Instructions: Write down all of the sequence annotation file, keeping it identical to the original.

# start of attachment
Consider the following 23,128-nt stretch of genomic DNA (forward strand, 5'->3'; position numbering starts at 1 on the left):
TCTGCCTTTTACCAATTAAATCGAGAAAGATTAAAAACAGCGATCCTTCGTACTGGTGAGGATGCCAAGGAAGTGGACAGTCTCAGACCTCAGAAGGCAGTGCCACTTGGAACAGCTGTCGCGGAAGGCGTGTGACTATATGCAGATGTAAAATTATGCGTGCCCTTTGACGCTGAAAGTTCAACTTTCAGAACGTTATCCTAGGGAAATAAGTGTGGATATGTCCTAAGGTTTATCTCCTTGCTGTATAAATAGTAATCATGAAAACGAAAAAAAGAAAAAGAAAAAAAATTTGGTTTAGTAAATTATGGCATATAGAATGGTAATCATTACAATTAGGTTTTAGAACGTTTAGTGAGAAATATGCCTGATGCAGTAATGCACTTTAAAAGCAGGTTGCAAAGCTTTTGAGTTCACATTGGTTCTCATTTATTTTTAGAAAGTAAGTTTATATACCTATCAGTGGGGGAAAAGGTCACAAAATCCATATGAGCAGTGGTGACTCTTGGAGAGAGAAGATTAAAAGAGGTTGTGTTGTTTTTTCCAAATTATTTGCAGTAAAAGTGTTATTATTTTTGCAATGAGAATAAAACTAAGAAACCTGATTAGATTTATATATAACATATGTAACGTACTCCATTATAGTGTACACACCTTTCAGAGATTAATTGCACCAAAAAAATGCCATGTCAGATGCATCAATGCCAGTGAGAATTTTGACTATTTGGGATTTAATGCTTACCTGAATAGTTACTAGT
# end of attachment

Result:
Consider the following 23,128-nt stretch of genomic DNA (forward strand, 5'->3'; position numbering starts at 1 on the left):
TCTGCCTTTTACCAATTAAATCGAGAAAGATTAAAAACAGCGATCCTTCGTACTGGTGAGGATGCCAAGGAAGTGGACAGTCTCAGACCTCAGAAGGCAGTGCCACTTGGAACAGCTGTCGCGGAAGGCGTGTGACTATATGCAGATGTAAAATTATGCGTGCCCTTTGACGCTGAAAGTTCAACTTTCAGAACGTTATCCTAGGGAAATAAGTGTGGATATGTCCTAAGGTTTATCTCCTTGCTGTATAAATAGTAATCATGAAAACGAAAAAAAGAAAAAGAAAAAAAATTTGGTTTAGTAAATTATGGCATATAGAATGGTAATCATTACAATTAGGTTTTAGAACGTTTAGTGAGAAATATGCCTGATGCAGTAATGCACTTTAAAAGCAGGTTGCAAAGCTTTTGAGTTCACATTGGTTCTCATTTATTTTTAGAAAGTAAGTTTATATACCTATCAGTGGGGGAAAAGGTCACAAAATCCATATGAGCAGTGGTGACTCTTGGAGAGAGAAGATTAAAAGAGGTTGTGTTGTTTTTTCCAAATTATTTGCAGTAAAAGTGTTATTATTTTTGCAATGAGAATAAAACTAAGAAACCTGATTAGATTTATATATAACATATGTAACGTACTCCATTATAGTGTACACACCTTTCAGAGATTAATTGCACCAAAAAAATGCCATGTCAGATGCATCAATGCCAGTGAGAATTTTGACTATTTGGGATTTAATGCTTACCTGAATAGTTACTAGT